A new set of recommendations aimed at helping doctors prevent and manage heart failure expand the focus on people at risk or showing early signs of the condition.
The latest guidelines from the American Heart Association (AHA), American College of Cardiology and Heart Failure Society of America emphasize the importance of optimizing blood pressure and adhering to a healthy lifestyle to prevent the disease, along with new treatment strategies for people already showing symptoms. The recommendations published in the journal Circulation.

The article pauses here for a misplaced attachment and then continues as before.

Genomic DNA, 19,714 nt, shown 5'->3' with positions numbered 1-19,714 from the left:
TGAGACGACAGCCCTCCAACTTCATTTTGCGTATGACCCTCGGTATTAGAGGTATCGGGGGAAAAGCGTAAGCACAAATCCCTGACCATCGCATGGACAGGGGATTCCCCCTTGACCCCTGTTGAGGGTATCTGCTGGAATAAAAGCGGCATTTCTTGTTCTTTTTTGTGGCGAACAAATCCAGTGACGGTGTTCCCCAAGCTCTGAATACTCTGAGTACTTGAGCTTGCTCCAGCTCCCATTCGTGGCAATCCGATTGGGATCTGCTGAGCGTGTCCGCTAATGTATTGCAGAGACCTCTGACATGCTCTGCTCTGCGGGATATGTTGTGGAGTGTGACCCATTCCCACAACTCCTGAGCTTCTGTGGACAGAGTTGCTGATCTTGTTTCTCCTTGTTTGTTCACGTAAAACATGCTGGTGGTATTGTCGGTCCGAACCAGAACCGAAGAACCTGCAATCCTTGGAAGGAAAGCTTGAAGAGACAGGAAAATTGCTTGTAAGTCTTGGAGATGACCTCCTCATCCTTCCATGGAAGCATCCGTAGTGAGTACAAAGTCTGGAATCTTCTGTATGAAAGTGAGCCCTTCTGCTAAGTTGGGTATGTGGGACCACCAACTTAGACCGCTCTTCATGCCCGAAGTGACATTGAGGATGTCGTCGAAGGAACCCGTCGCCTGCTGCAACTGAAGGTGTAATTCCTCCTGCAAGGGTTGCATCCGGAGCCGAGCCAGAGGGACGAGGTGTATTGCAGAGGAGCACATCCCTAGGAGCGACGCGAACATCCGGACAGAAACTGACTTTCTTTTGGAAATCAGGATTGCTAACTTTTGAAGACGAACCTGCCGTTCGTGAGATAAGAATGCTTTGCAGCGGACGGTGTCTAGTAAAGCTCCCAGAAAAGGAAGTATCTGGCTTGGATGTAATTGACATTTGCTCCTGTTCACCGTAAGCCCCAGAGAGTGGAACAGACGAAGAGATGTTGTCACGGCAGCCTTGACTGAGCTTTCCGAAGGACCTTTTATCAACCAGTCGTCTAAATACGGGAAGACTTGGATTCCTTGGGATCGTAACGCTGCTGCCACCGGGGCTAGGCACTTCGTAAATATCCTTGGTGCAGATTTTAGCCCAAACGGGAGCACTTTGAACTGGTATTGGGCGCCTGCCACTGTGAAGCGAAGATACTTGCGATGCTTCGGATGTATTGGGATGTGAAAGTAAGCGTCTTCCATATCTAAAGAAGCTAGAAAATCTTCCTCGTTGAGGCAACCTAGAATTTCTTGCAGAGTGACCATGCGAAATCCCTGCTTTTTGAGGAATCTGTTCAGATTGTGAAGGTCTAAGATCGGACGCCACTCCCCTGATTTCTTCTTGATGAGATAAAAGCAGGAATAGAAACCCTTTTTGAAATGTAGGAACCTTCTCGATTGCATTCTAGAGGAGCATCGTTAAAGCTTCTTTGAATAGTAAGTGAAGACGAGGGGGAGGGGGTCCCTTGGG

“In recent years, there has been an increase in rigorous science assessing how best to treat symptomatic heart failure,” writing committee chair Dr. Paul A. Heidenreich said in a news release. He is a cardiologist and professor of medicine at Stanford University School of Medicine, as well as chief of medicine at the VA Palo Alto Health Care System in California. The new guidelines hopefully will mean better treatment options for a broader number of people, he said.